The 38 primary care trusts being given government money to tackle long-standing GP shortages will be expected to share the extra resources with their neighbours.

Speaking to HSJ at a consultation event in Nottingham as part of his NHS review, junior health minister Lord Darzi said PCTs needed to be "grown-up and mature" about improving GP access.

Asked whether PCTs should share the additional resources to prevent those needy PCTs adjacent to the most under-doctored areas being disadvantaged, the minister was unequivocal.

"Yes. PCTs should work together to make [better GP access] happen," he said. "The whole purpose of this review is to break boundaries: health and social care, primary and secondary care."

One-hundred new GP practices will be set up over the next three years in the areas with the worst 25 per cent of provision, using a£250m government fund.

Tim Rideout, chief executive of Leicester City PCT, one of the designated PCTs, said that he was against sharing the allocated money with nearby areas.

"This initiative recognises that we're under-doctored compared to our neighbours. We're not going to hand over funds to other areas," he protested.

But he intended to work with neighbouring PCTs to ensure needy patients were able to access the new practices, he added.

The consultation event last Thursday was replicated around the country, with NHS staff and members of the public discussing the future of the health service.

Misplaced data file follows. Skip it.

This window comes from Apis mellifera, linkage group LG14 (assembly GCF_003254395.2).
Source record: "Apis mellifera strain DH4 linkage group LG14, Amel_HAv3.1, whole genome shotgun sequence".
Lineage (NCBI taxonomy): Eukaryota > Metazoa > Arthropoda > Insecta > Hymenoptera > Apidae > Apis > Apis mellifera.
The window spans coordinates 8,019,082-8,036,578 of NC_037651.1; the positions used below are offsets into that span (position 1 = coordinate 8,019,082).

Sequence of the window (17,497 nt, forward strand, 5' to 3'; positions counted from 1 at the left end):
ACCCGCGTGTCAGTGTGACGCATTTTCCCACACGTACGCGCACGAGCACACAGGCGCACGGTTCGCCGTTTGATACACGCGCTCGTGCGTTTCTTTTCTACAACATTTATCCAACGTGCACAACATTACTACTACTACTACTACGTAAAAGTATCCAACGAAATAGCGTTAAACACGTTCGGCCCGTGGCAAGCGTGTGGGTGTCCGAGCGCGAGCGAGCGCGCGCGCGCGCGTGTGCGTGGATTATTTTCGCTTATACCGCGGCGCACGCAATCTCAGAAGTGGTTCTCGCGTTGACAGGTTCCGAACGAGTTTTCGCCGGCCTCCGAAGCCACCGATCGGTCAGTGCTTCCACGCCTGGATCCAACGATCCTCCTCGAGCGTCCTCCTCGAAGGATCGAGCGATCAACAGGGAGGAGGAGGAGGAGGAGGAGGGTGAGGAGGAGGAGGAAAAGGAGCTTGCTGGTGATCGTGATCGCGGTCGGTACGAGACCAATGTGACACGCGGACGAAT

Participants in all regions of the UK voted interactively on a number of issues and listened to Lord Darzi via a live link-up.

When asked whether they had noticed any difference in GP opening hours since the interim report was published in October, two thirds of the Nottingham participants said no.

Lord Darzi signalled a clear intention to press ahead with extended hours, saying: "We need to move away from the days of providing care nine to five.

"People want to have access to care outside normal working hours." He did not want to "second-guess" the work of the clinical pathway groups, which have been set up by each strategic health authority to assess regional health priorities, he said.

However, he stressed that GP access needed to "tally" with government policies such as the move to more care being provided in the community.

His comments are sure to fuel doctors' fears that extended hours will feature in Lord Darzi's final report, due to be published in June, whatever the outcome of public consultations.

Regional leads have told HSJ that extending GP hours is not a major priority for patients.

Negotiations between NHS Employers and the British Medical Association on the general medical services contract remain deadlocked, but the government will impose extended hours unless an agreement is reached before 1 April.

See this week's news analysis for more.